Udo Kier takes a tragi-comic victory lap in his storied career with “Swan Song,” an old man’s odyssey long walk into twilight, revisiting and even reliving past glories as he does.
In cinema buff shorthand, it’s David Lynch’s “The Straight Story” without a riding lawnmower, and in which the hero is anything but “straight.”
Mister Pat he still calls himself, uncomfortably ensconced in assisted living, not interacting with the other residents much at all, listening to his Judy Garland concert LP in private.
He’s got all the hallmarks of old age — compulsions he never outgrew, a hint of hoarding, a grim grip on old vices (More cigarettes) — but with a dash of style and a splash of bitchy rebellion. Back in the day, he was rust belted Sandusky, Ohio’s hairstyling hero.
His lone comfort these days is a long-silent, wheelchair-bound little old lady whom he sneaks smokes with, wordlessly, occasionally regarding her hair as if there’s something he could do with it, or much that he once did with that very hair in the past.
A surprise visitor– a lawyer he holds in light regard — interrupts this long day’s journey into night. A former client has died, the doyenne of Sandusky society (snort). Can he forget his grudge against her (Linda Evans of “Dynasty”) and do her hair one more time? You know, like this photo on her front page obituary in the local paper?
“Split ends, as well?“
Yes. He’s gay. And still quick. But no. He’s not interested.
“I haven’t pulled hair in years.”
The movie would be over if Pat didn’t find a reason to change his mind, so of course he does. Thus begins his journey — sneaking out, walking and accepting rides — into town and through his past. We hear of his great love, who died of AIDS. He walks the floorplan of his long-demolished old house and visits the salon he used to rule over, a queen with her court.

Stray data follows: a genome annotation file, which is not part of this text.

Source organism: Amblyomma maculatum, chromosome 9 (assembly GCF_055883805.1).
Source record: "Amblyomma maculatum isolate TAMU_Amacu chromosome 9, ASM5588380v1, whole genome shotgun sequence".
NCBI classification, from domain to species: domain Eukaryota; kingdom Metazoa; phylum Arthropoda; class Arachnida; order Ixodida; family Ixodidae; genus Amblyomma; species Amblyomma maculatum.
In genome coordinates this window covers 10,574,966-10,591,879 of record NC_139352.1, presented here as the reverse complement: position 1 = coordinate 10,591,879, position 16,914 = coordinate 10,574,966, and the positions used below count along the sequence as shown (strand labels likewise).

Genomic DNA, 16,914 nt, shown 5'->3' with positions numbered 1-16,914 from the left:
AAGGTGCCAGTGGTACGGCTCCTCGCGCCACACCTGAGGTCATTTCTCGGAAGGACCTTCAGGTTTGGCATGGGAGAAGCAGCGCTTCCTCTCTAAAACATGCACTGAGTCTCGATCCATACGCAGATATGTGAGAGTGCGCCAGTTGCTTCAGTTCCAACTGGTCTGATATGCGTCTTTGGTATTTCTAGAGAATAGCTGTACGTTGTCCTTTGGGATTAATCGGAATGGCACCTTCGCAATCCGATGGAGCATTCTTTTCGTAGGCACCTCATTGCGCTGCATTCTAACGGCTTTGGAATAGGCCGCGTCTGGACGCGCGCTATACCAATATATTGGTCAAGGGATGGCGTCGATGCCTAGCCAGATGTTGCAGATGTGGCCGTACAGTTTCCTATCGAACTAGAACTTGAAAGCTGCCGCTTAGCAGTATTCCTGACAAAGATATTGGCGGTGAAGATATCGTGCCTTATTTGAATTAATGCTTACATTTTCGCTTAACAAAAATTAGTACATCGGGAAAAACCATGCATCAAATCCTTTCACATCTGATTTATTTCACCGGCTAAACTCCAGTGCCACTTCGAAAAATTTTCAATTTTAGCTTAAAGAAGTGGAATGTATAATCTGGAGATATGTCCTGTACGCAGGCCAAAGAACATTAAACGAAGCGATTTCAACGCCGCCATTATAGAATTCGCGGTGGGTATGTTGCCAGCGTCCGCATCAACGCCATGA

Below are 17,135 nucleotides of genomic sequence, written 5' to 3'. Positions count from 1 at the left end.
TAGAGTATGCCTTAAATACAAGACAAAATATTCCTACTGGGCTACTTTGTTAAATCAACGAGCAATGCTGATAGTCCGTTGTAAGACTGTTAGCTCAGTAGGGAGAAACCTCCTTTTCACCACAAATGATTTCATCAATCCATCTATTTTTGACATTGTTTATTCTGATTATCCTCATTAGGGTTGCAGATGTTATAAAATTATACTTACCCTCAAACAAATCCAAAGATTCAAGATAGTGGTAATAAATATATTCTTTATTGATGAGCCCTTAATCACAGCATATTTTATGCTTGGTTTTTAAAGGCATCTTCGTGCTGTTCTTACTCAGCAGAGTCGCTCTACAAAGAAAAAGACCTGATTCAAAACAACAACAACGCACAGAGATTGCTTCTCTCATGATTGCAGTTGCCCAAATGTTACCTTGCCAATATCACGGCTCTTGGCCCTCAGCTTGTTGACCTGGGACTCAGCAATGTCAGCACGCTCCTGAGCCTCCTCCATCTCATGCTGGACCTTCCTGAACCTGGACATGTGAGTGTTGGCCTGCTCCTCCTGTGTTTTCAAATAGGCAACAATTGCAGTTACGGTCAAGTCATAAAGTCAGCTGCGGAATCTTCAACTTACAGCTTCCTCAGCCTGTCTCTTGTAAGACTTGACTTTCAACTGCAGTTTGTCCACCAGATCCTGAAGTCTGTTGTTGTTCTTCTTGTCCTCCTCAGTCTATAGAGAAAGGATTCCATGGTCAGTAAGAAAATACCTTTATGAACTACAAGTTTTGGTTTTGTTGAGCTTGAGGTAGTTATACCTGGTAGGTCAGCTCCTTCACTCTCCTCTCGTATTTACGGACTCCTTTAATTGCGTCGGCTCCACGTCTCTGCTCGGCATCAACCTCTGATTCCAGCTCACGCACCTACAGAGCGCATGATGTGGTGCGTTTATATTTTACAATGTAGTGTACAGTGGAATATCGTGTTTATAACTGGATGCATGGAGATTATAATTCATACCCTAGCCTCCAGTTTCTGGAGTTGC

It’s an African American beauty parlor now, and the sassy, compassionate ladies there are one of many grace notes this Todd Stephens film finds in Mister Pat’s odyssey.
A running gag? Everything has changed, and Mister Pat, who doesn’t watch TV, doesn’t realize it. The haircare products that he’d need to work his magic were discontinued and banned as dangerous. Every business is different, even his beloved More cigarettes are a hard find these days.
Kier, a legend of European and American indie cinema (“Dogville,” “Soul Kitchen”), B-movies (“Halloween,” “Bloodrayne”) and TV (“The Kingdom”) takes this rare leading role and strolls through it like a man who never changed even as the world around him did.
Meeting up with a contemporary who still haunts a local park men’s room (Ira Hawkins), they marvel at the gay couples playing catch with their son or toting babies around that very park.
“I wouldn’t even know how to be gay anymore,” Mister Pat sighs.
And in a rare dramatic turn, Jennifer Coolidge (“American Pie,” “Two Broke Girls”) shows range, wit and meanness we never knew she had in her as a former protege who isn’t Mr. Pat’s favorite old acquaintance.
Shoplifting, a visit to the drag bar he used to haunt on weekends, an extraordinary moment of kindness and some tipsy epiphanies about what gay men of his generation have to reconcile themselves to in their dotage makes for a simple yet sweet and at times deeply moving day of “swanning” through scenic Sandusky.
And Kier makes a most companionable tour guide for us as the day gently, sadly and amusingly makes its way to the long night to come.
MPA Rating: unrated, profanity, smoking
Cast: Udo Kier, Jennifer Coolidge, Ira Hawkins and Linda Evans
Credits: Scripted and directed by Todd Stephens. A Magnolia release.
Running time: 1:45